It’s been an emotional 24 hours, and it all begins with a dry erase board.

What? A dry erase board? How much wallop can a piece of plastic sitting on the refrigerator really pack?

Quite a bit, actually.

You see, the dry erase board has been hanging on our fridge from the day we first moved into our home (our first home, I add). As the past three years have ticked by, nothing was erased from it, only added to it. It began with my wife’s adorable drawing of our house right after the purchase, and the phrase “our house” above it, a nod to the song that makes us think of that day we finally closed on our little starter home, often prompting a “remember that” hug. Then came some messages back and forth leading up to our wedding day – an I love you here, an I love you too, there. Messages from visitors. Even some doodles of our three kitties that have expanded our family over the those three quick years (and are the reasons I discovered my paternal side and just how ready I was to be a dad).

This weekend, though, those memories went from the dry erase board that we passed every day, to memories for life in our heads as we erased to make way for a new chapter.

That chapter, of course, is the life with our newborn son. He’s 7 weeks old now, and today marked the first day my wife had to return to work and that dry erase board now serves as the list of reminders for our new morning routine.

I’ve written previously about my fears leading up to this, but today was it.

Due to a number of factors, including the challenges that have come about with breastfeeding, as well as some economic restraints, we’ve taken a member of the family up on an offer to watch him during the day while we’re at work. While this strikes our wallets much easier, it still has not made the emotional punch of separating him from mom any softer.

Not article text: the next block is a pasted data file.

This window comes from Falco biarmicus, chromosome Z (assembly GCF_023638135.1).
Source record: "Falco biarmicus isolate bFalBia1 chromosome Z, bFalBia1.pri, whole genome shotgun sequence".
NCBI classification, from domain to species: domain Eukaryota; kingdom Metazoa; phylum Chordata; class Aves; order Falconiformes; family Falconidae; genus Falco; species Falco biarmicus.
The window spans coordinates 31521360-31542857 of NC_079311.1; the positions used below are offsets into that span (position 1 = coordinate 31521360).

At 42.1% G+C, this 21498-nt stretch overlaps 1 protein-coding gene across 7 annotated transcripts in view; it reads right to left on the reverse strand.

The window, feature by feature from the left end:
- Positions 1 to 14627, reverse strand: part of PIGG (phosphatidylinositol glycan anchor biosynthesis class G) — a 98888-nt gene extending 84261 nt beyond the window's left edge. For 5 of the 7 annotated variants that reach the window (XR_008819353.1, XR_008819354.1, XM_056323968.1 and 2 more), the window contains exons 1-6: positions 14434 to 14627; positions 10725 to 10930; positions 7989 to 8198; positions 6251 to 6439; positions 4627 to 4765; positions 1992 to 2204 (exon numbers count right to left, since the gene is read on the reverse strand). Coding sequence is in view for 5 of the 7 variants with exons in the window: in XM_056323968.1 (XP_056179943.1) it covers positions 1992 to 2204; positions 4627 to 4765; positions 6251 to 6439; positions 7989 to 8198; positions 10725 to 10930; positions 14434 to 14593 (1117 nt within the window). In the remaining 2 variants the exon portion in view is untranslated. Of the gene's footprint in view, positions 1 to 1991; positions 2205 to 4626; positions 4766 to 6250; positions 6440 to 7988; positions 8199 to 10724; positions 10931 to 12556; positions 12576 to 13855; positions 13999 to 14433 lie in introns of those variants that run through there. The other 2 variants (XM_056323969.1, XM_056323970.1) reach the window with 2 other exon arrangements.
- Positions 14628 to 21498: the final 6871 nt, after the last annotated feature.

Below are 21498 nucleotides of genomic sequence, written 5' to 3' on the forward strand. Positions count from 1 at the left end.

Yesterday was filled with that anxiety of what’s to come, every routine movement filled with so much more sentiment knowing a pivotal point is about to begin. From his bath to his evening feeding, everything was filled with a tinge of sadness, knowing that tomorrow and the days forward would be different.

This morning, our new routine began, waking several hours earlier, getting ready, and most Earth-rocking, getting him ready. As we fitted him into his carrier for a trip in the car, it was hard not to fight back the tears that followed. He is our baby, our little man, who has spent these past seven weeks with his mommy at every moment.

We would love more than anything for my wife to be able to stay home with the kids, but financially, it is just not possible. We’ve tried every equation to find some way to make it feasible and the numbers just never add up. The front door closed as I carried him down the steps, my wife’s tear-filled face behind it.

It was the hardest thing emotionally I’ve ever had to do. I can’t imagine what it feels like the first time a parent puts their kid on the bus for school.

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